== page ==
Day on the water

The mast

I had an awesome day on the water yesterday. It started with my first time since arriving in the Virgin Islands (aka the sailing capital of the world) on a sailboat. Luckily, I didn’t have to do any actual work. The sheer number of ropes was baffling.
The plan was to snorkel at a rock formation called The Indians, but all the mooring bouys were occupied, so instead we went to Norman Island. I wish I had an underwater camera: the sea fans were this really vibrant purple, and there were quite a few bright yellow corals and some happy small and medium-sized fish hanging out around there too.

The cove where we snorkeled at Norman Island

From there we took the dinghy to the Willy T, a floating pirate-themed bar that I had heard a lot about but not had the chance to visit yet.
At first, I was a little put off by all the drunken American teenagers, but after a pain killer (they were invented at the Willy T) I felt a lot better. The Willy T has two levels, and the thing to do is jump off the second level into the water… maybe next time.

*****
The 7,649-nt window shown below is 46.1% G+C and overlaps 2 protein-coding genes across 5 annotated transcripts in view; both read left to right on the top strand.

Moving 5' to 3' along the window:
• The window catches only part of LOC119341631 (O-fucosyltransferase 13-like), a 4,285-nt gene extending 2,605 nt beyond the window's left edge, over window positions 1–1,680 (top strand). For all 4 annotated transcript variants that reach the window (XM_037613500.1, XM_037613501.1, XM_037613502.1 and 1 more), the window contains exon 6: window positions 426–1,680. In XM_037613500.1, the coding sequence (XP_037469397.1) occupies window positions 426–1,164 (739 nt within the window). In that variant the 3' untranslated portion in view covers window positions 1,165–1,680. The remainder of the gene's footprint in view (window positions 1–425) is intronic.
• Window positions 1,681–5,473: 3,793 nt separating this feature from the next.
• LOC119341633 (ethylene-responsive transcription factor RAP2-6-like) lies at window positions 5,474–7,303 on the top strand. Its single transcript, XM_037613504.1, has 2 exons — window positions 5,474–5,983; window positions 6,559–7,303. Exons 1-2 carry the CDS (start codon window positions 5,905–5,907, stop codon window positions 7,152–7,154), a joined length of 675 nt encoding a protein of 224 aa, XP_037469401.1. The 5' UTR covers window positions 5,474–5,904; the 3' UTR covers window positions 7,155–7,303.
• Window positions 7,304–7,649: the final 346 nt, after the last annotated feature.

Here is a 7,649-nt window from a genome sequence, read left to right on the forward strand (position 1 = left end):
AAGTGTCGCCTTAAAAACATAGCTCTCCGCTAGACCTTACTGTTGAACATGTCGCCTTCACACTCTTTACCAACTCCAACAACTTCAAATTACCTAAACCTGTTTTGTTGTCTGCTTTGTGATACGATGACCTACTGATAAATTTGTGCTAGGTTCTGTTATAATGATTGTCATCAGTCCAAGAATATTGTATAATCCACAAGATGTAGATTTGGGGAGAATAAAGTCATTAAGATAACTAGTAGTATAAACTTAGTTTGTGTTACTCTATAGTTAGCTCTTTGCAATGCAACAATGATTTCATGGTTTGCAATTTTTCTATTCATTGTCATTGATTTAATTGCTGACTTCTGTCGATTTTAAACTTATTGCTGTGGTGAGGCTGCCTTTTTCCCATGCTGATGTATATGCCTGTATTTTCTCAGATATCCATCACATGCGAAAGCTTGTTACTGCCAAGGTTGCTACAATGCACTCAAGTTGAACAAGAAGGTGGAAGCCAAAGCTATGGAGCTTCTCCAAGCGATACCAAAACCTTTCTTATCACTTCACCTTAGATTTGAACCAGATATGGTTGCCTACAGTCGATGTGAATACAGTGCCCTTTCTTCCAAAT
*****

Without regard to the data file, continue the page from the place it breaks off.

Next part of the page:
Then I hopped a speed boat to Norman Island itself, which from what I gather is not really inhabited. It does have a nice little beach restaurant and bar called Pirates.
There were a bunch of boats moored near there and plenty of folks enjoying the beach. Once it started to get dark, there was also live music. Unfortunately, it’s what I’d consider Caribbean easy listening: Nice enough, but nothing I’d dance to.
Finally, it was time to get back to Tortola. This was when I got really glad to have switched boats. We made it from Pirate’s Bight back to Wickham’s Cay in 13 minutes.
I don’t know why, but I was expecting speedboating to be sorta lame. I was wrong.
At one point, the moon came out from behind the clouds — it was almost full — and we were zooming across the water and I seriously felt like I was in an episode of Miami Vice.

I loved it.


One thought on “Day on the water

  1. Norman Island, home of Pirates Bight Bar, Restaurant, and Gift Shop, is perhaps most famous for being the inspiration for Robert Louis Stevenson’s novel, Treasure Island. However, Norman Island also has a rich documented history of acting as a hiding spot for Pirate booty.Documented history for the island dates back to the early 18th century when a Spanish galleon called Nuestra Senora de Guadalupe buried 55 chests of silver coins after the crew mutinied aboard the ship.

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